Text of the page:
Mongolia: World Bank Calls for Spending Controls to Curb Rising Deficit
The Mongolia Economic Brief released today said the country’s budget deficit in the first three months reached two-thirds of the annual deficit target. Budget revenue collections fell by 11 percent, compared with the same period last year, because of falling export earnings and sluggish economic activity. Meanwhile, capital expenditures nearly doubled in the first three months of 2016, compared with the same period last year and overall expenditures rose by 25 percent.
“Mongolia needs to strengthen its fiscal position now to remain within the sensible limits of the Fiscal Stability Law,” said James Anderson, World Bank Country Manager for Mongolia. “Mongolia’s long-term growth prospects remain strong, but its resilience is being tested by the deteriorating external environment.”
The report says Mongolia’s recent external borrowing could help ease the immediate pressure on the balance of payments, but it would be at the cost of high interest payments. “Despite the recent external financing, the underlying pressure on the balance of payments is expected to remain high in 2017 due to falling exports and large public debt repayments,” said World Bank Senior Economist Taehyun Lee, who is also lead author of the study.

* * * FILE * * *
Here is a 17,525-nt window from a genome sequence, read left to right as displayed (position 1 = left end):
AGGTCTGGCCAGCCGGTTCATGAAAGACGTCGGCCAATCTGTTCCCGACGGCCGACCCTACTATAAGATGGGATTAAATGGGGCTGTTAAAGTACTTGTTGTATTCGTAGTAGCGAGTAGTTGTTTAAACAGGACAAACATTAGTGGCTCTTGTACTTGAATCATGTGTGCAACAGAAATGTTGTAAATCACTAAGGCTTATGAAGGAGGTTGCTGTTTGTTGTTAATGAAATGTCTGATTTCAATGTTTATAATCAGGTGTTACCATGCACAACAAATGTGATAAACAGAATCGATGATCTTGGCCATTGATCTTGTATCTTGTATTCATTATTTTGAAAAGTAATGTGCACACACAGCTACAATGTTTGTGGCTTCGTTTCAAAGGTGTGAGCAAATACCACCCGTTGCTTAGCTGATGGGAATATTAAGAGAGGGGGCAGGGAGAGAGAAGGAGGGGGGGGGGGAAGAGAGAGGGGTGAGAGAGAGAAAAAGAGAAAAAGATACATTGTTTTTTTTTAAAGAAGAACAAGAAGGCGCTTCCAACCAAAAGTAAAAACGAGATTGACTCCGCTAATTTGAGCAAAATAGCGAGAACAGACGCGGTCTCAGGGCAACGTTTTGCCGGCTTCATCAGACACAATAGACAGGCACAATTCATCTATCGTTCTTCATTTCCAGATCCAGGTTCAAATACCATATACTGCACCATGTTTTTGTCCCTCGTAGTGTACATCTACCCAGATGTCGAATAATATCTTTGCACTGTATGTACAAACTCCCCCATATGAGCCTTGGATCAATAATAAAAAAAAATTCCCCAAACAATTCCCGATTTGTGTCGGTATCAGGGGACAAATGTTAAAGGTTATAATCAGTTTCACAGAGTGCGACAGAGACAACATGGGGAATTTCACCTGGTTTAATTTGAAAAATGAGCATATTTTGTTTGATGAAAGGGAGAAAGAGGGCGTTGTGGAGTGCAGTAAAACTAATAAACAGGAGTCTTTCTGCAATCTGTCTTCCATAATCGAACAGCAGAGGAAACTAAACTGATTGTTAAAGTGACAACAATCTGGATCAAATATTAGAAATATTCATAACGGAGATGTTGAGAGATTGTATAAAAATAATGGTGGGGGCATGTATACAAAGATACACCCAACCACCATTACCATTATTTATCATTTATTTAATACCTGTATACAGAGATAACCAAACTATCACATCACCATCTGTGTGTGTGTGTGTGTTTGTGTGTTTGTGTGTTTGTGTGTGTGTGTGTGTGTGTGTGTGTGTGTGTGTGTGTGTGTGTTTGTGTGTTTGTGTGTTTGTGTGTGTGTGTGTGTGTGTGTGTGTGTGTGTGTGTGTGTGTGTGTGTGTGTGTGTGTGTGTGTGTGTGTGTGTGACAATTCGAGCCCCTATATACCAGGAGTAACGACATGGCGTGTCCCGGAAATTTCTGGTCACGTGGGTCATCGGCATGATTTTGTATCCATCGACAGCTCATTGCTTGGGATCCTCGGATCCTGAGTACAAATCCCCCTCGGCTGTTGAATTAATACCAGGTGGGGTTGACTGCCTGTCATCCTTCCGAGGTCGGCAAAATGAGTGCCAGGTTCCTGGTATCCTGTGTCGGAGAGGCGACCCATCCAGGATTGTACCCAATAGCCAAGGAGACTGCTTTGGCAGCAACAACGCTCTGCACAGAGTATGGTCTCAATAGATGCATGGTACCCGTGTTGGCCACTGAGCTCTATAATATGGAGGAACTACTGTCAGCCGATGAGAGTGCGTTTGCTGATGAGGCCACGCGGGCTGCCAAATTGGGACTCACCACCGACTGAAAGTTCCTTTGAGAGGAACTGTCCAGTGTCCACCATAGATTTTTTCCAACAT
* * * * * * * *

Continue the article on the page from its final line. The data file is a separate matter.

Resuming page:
The expected second phase investment in the Oyu Tolgoi gold-copper mine should gradually support import-related taxes in the second half of the year, it said, but overall revenue collections will likely be weaker than budgeted unless the commodity market significantly improves in the near future.
In a special section, the Economic Brief welcomed the recent transfer of subsidized mortgage program to the government and urged that the costs of the program be properly recorded in the government budget.